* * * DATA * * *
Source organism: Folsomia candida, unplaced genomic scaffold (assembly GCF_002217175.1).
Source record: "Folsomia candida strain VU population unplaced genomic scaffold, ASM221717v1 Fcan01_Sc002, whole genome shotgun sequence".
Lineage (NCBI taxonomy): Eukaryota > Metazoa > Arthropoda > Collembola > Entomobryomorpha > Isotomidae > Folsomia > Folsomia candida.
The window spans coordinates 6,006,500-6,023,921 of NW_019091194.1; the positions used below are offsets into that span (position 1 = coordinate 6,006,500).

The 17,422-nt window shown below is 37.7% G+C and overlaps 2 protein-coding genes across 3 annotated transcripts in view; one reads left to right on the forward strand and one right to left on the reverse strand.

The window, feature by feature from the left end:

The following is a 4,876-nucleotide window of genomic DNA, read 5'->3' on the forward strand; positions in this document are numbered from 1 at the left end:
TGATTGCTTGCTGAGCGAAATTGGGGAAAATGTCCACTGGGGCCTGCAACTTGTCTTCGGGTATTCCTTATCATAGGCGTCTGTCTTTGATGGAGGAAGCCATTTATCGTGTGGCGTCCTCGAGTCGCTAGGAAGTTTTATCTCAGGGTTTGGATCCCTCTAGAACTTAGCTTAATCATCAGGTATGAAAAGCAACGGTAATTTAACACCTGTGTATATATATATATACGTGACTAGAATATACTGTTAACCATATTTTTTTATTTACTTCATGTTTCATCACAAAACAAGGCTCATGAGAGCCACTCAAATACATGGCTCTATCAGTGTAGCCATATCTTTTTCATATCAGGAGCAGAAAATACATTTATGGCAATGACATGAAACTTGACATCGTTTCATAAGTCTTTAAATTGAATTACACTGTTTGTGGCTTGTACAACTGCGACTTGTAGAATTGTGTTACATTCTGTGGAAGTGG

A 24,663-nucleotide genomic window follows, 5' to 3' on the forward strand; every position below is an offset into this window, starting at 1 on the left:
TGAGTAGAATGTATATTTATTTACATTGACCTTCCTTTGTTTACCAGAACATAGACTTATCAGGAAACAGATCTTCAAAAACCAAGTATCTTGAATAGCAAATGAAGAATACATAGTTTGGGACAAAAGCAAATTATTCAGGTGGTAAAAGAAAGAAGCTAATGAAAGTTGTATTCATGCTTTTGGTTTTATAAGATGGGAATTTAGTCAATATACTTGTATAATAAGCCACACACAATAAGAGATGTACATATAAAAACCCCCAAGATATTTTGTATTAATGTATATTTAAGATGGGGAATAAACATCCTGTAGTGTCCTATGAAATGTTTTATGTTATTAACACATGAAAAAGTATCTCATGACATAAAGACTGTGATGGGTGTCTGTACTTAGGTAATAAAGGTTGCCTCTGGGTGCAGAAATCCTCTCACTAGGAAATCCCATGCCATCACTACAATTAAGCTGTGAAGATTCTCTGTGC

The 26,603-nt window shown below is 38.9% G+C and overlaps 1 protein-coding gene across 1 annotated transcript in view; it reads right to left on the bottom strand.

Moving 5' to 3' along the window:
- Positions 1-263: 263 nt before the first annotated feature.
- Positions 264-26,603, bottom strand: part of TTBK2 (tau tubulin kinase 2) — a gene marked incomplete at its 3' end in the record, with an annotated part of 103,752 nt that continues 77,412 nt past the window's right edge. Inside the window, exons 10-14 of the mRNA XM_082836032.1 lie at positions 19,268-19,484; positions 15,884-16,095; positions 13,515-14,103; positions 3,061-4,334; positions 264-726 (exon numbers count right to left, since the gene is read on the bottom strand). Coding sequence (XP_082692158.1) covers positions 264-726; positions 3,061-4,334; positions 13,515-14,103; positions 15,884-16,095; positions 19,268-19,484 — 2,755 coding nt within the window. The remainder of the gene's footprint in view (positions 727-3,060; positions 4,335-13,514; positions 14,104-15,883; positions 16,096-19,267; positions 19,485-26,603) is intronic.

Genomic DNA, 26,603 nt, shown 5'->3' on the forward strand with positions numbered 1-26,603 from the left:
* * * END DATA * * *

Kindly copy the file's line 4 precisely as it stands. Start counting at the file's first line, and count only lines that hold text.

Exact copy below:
The window spans coordinates 6,006,500-6,023,921 of NW_019091194.1; the positions used below are offsets into that span (position 1 = coordinate 6,006,500).